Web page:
FIGURE 12 is a vertical cross-section of the monolithic refractive mass produced from the assemblage shown in FIGURES It) and I1;

FIGURE 13 is an axial section of a lens similar to that shown in FIGURE 9 produced from the monolithic mass shown in FIGURE 12; I v

FIGURE 14 is an isometric view of a blank of material having formed therein a curved optical surface;

FIGURE 15 is a figure similar to FIGURE 14 in which I the concave portion of the blank shown in FIGURE 14 has been filled with a resin material and has polymerized with the material shown in the blank of FIGURE l4;

FIGURE 16 is a section through the blank of FIGURE" 15 showing the relationship of the original blank of material, the material filling the concave in the original blank,

and in dotted lines the lens to be cut therefrom; and

FIGURE 17 is a sectional view through a lens cut from the blank 01: FIGURE 16 along the dottedlines shown in FIGURE '16.

Most of the objects of the present invention are achieved by the production of a lens of the present invention which has a central portion of one optical power and a peripheral portion of a different optical power surrounding the l central portion. The central and peripheral portions are arranged so that their optical axes coincide and the central;

portion has a diameter substantially equal to thediameter of the center portion of the cornea of the eye that is not used in a primary sense in distant vision, that is, at distances greater than about 15 feet.

Referring to the drawings a detailed .description of a I preferred illustrative embodiment of the presentinvention.

will now be given. As seen in FIGURE 1, a lens is generally indicated by the numeral Hand is worn on they cornea 12 of the eye 13. The lens ll is in the form of a cornealilens of a small thin miniscus of preferably clear and transparent refractive materials. It is to be noted that the present invention is not limited to, the production of corneal lens but may be utilized in other. forms of contact lenses if so desired. j t I 3 The lens .11 has a posterior optical surface 14 of approximately the same shape as the cornea and an vi anterior optical surface 15 of the radius of curvature dependent upon the optical eharacteristics desired-from the lens. .The lens 11 is comprised of a unitarystructure having a central portion 16 and a surrounding peripheral t portion 17 of different optical powers. The term. optical power is used in its definition as the reciprocalof focal length and depends not only upon the radii of curvature of the optical surfaces but also upon the relative index of refractions of the refractive matcrials of such-portions. The optical axes of these portions coincides The central; portion 16 has a diameter substantiallyequal to the dit verge outwardly therefrom and those which enter the central portion 16 of the lens 11 are focused on the retina 19 in connection with the optical system of the eye. The divergent rays 23 which enter the peripheral portion 17 are not focused on the retina l9 and hence are unseen. Thus, the central portion 16 is used for near vision and/the peripheral portion 17 for distant vision.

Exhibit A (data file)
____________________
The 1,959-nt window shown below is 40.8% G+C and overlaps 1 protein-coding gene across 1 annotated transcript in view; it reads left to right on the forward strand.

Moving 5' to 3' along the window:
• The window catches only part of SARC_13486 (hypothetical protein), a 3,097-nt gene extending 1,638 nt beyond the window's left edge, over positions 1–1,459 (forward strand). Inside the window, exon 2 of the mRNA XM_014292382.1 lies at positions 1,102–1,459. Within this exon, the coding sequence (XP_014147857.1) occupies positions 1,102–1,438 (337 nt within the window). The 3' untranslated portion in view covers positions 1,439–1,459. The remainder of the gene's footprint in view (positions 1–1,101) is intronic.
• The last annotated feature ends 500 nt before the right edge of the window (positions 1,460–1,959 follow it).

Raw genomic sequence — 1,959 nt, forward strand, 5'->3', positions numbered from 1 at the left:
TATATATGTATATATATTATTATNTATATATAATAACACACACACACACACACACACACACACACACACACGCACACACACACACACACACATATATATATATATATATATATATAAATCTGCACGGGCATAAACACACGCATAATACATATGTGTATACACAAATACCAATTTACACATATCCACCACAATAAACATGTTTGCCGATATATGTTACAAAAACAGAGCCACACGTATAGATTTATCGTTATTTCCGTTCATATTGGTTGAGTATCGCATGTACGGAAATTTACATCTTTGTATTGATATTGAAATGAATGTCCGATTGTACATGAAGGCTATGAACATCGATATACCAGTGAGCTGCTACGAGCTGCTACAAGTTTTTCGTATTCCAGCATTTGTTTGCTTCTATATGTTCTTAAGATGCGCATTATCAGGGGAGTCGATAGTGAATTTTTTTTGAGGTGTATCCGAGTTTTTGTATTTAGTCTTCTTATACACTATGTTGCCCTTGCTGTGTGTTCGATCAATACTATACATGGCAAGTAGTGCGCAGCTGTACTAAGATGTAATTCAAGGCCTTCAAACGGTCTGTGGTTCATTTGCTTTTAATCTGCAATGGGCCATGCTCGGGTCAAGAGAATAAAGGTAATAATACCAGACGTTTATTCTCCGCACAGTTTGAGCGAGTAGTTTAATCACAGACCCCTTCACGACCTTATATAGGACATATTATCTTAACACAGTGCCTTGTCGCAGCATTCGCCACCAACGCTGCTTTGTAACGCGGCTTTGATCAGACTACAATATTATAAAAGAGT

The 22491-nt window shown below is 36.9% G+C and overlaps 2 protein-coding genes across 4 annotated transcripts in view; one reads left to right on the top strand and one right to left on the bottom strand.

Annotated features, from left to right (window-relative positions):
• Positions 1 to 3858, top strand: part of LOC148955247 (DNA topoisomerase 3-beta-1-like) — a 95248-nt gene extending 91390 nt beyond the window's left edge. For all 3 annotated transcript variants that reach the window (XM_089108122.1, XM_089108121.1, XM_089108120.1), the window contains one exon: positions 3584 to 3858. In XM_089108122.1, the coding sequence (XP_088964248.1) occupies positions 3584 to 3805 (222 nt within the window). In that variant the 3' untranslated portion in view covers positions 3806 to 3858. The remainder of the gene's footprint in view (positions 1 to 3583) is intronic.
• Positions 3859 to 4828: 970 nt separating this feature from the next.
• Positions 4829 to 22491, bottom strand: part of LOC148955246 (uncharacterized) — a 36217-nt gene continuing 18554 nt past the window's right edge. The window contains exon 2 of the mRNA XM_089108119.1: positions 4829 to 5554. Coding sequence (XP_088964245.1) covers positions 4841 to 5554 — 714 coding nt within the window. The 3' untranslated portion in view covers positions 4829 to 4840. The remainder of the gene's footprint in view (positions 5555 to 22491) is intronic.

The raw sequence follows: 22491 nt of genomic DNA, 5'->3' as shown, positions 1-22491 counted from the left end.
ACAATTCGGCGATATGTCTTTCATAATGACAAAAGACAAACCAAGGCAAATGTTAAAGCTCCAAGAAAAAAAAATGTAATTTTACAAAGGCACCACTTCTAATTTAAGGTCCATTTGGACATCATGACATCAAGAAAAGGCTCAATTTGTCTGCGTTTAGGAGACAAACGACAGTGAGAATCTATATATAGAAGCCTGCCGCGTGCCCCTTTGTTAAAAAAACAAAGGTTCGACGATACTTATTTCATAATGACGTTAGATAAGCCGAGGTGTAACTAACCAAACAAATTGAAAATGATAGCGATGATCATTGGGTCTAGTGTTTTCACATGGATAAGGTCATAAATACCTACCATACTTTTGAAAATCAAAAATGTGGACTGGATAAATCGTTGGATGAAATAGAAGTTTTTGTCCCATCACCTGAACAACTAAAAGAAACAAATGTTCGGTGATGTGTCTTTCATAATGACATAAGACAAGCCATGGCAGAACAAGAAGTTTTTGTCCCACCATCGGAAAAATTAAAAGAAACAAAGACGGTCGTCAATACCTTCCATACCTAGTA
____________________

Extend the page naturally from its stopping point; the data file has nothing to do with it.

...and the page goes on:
- By placing the optical axis of the central portion 16 in alignment with the line of sight of thecye andmalr'ing the area of this portion in a plane perpendicular to the optical axis substantially equal to the area in the center of the cornea 12 that cannot be seen in distant vision, the central and peripheral portions I6 and 17 may be providcd with the necessary optical powers to correct the visual defects of near and far vision respectively and can function independently of one another in conjunction with the optical system of the eye.

In this manner a multi-focal length lens, specifically a bifocal, can be'arranged as a contact lens so that the optical system of the lens is moved in unison with the eye and the line of sight of the eye is always substantially coincident with the optical axis of the lens. Further; the normal functioning the eye's optical system selects the proper lens portion which is required to assist in correctly focusing the image light rays on the retina and therefore all the well known advantages of the conventional at'ocal and single focal contact lens are preserved in the multifocal lens.

Thatthis arrangement possesses great utility and provides'advantages andresults never before obtained with contact lenses can be appreciated when compared to the noncoaxial bifocal lens shown in FIGURES 2 and 3. The lens 2'4 consists of a distance portion 25 into which is 3 ground aspade-shaped second optical power area 26. The optical vaxes of portion 25 and area 26 are divergent.